Increasing Pressure: To Improve Performance & Fuel Economy

Welcome to All Sensors “Put the Pressure on Us” blog. This blog brings out pressure sensor aspects in a variety of applications inspired by headlines, consumer and industry requirements, market research, government activities, and you.

Increasing Pressure: To Improve Performance & Fuel Economy

With existing Corporate Average Fuel Economy (CAFE) regulations that include a fleet-wide average fuel economy requirement of 54.5 MPG by 2025, many people conclude that electric and hybrid electric vehicle will have to be a significant part of each car maker’s fleet. However, advanced gasoline and diesel engines may be able to make these standards all by themselves.

One example is the Achates Power Opposed-Piston Engine. It has already demonstrated fuel economy gains of 30-50% as well as significant emissions reductions, more cost effectively than other solutions. Achates engine programs are in development at 12 leading engine manufacturers.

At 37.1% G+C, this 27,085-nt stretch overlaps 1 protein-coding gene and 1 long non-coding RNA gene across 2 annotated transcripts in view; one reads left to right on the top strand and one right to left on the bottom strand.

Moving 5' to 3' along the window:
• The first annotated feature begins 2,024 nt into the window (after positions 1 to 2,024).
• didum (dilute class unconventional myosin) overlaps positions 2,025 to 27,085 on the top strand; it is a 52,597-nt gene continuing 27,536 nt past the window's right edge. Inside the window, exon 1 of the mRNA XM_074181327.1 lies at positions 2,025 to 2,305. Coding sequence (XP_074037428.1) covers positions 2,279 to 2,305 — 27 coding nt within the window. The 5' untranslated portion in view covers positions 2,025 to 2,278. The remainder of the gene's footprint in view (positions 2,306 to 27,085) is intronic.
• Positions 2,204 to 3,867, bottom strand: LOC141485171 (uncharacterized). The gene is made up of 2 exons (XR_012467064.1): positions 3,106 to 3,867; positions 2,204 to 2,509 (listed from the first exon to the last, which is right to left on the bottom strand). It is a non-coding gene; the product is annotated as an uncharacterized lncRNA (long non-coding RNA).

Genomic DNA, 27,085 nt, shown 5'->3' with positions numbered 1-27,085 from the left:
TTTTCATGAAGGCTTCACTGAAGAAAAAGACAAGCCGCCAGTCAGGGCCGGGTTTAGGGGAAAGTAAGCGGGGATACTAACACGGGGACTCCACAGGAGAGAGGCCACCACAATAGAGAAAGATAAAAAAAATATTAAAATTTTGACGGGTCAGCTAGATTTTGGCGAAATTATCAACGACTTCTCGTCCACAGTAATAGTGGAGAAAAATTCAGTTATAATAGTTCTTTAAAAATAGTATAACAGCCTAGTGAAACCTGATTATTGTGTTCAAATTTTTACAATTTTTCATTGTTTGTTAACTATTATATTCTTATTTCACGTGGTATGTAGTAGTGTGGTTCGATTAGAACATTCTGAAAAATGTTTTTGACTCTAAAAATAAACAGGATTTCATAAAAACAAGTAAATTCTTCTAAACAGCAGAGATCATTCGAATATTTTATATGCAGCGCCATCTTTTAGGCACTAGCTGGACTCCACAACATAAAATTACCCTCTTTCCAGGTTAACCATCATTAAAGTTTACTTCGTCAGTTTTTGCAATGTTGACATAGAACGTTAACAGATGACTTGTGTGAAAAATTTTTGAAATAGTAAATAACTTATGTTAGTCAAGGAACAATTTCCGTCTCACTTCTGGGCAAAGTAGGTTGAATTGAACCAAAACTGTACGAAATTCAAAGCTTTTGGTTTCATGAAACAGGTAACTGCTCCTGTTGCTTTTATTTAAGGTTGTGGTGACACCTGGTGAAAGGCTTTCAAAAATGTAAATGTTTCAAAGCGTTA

The Achates engine’s proprietary combustion system has two identical opposed pistons with injectors located at the end of the long axis and consumes gasoline rather than diesel fuel. The engine uses a 2000 bar injection pressure-capable common-rail fuel  injection  system and has been tested at pressures well above 1000 bar.

Achates Power Opposed-Piston Engine

The Achates opposed-piston, gasoline compression ignition (OPGCI) engine.
Source: Achates Power.

While indirect injection systems in internal combustion (gasoline) engines typically operate in the 40 to 60 psi range, conventional direct rail fuel injection systems on diesel engines already operate at pressures in excess of 100 MPa (15,000 psi). One injection systems supplier, has had a 2,500-bar common-rail system in production since 2014. The higher injection pressure atomizes the fuel more finely, improving combustion to deliver improved fuel economy and increased performance.

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